“Uber Technologies Inc. sold its self-driving-car unit to a Silicon Valley competitor, Aurora Innovation Inc., in the latest business exit by the ride-hailing company as it aims to deliver on a promise to shareholders to become profitable,” WSJ writes.
The Details: Aurora will take control of Advanced Technologies Group, while Uber makes a $400 million cash investment in Aurora. Upon completing the deal, Uber will own 26% of Aurora, and its CEO, Dara Khosrowshahi, is joining the company’s board of directors.
Why Would Uber Do This? Well, Uber wants to be profitable. And rather than chase pumped-up revenue, it’s “scaling back many of its expensive side businesses — including electric bikes and flying cars — that haven’t gained much traction.”
- So far, Uber has reduced its product incubator, AI lab, left the e-bikes market and sold a chunk of its freight-hauling unit.
- The company promised to be profitable on an adjusted EBITDA basis by the end of 2021.
And ATG was no different. Along with other technology programs, it lost $104 million in Q3 against $25 million in revenue.
- It’s been an endeavor filled with setbacks. In 2018, an Uber self-driving car, with a safety driver aboard, hit and killed a woman in Arizona. Uber paused tests and abandoned the operation in Arizona in response.
The Big Takeaway: The deal values Aurora at $10 billion, a steep rise from slightly over $2.5 billion in 2019.
- The plan is to start rolling out self-driving for heavy-duty trucks, with passenger vehicles following soon after. With Uber in tow, it also gives a clear path to launching the technology with a ride-hailing service.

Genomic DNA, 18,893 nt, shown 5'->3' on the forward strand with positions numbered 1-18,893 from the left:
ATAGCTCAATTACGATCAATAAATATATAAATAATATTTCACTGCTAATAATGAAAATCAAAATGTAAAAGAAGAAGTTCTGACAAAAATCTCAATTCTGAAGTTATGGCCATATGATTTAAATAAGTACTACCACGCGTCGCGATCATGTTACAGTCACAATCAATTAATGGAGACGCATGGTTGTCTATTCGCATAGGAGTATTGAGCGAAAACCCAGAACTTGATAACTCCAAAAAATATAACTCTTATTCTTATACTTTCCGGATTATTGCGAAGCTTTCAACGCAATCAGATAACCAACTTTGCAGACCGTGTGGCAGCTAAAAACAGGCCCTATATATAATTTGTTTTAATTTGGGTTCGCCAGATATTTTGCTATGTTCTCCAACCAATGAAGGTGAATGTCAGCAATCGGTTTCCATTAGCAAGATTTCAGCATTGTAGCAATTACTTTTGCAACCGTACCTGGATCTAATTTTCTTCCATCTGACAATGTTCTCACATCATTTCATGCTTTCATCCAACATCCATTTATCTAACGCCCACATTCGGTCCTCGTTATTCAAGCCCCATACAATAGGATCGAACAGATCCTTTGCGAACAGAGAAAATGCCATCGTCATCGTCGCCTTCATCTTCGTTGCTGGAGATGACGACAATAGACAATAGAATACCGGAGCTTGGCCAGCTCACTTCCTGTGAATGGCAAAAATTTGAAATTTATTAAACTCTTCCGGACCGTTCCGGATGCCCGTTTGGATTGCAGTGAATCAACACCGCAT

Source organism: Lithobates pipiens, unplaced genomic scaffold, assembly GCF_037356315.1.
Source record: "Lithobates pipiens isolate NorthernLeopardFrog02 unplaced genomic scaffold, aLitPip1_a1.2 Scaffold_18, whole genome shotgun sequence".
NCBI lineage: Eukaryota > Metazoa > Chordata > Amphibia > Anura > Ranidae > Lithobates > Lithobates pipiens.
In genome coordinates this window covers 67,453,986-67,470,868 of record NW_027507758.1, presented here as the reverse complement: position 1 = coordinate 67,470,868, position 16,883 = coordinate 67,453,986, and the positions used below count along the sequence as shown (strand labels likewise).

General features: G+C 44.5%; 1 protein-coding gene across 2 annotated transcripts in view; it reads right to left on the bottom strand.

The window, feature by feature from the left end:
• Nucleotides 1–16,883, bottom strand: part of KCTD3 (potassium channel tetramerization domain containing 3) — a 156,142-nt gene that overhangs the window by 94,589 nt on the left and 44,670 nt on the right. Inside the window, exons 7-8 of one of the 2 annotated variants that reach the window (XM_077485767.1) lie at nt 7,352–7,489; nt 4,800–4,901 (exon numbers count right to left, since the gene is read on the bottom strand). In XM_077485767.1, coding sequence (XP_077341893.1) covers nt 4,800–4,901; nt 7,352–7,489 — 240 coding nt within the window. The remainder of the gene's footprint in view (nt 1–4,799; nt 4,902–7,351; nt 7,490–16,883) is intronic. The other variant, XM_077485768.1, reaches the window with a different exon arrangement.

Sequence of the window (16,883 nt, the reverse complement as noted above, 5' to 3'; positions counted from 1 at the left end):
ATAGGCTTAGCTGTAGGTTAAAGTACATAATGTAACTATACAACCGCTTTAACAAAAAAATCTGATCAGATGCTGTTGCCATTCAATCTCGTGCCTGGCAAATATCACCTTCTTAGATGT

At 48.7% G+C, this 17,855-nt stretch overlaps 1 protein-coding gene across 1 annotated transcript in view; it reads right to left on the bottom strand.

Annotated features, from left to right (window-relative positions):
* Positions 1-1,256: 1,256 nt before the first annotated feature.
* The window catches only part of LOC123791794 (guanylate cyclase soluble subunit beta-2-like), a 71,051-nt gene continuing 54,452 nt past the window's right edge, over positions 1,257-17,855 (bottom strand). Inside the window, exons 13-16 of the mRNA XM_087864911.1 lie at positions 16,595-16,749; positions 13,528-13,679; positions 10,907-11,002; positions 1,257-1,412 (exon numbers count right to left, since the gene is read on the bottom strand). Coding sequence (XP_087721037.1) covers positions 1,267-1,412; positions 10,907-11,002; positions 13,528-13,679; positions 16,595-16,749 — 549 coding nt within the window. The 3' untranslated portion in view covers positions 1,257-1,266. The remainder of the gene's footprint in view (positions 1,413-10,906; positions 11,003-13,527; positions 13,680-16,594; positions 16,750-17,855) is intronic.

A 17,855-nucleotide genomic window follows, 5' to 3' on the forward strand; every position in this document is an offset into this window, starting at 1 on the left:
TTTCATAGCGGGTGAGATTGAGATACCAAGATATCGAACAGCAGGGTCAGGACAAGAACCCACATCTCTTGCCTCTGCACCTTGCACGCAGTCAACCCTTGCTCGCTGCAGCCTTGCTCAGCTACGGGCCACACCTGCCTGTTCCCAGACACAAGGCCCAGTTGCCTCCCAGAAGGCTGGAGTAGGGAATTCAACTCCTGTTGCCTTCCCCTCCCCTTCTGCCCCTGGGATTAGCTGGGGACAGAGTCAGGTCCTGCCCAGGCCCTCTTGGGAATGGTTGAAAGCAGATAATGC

- ATG also has partnerships with Toyota and Volvo, “using their vehicles to test its autonomous technology.”
Meanwhile, the industry looks poised to grow. Rival Waymo “announced around $3 billion in outside investments to bolster its finances as it races to develop self-driving vehicles,” and said “it was opening its driverless service to the general public in Phoenix.”
Autonomous driving is an existential issue for networks like Uber ($UBER) and Lyft ($LYFT). For example, Tesla ($TSLA) has hinted that they would build an autonomous vehicle ride-sharing network with vehicles owned by Tesla owners.
Because autonomous driving will be much cheaper and more efficient, it has the ability to destroy Uber or Lyft if they come to market early and take market share. It will be critical for Uber and Lyft to automate their network early to remain the dominant networks.
Consolidating their tech with a hyper-focused Aurora and owning a piece of it looks like a wise move by Uber, at least for now. But intermediate strategic moves mean nothing in the end – we shall see who puts self-driving vehicles on the road first.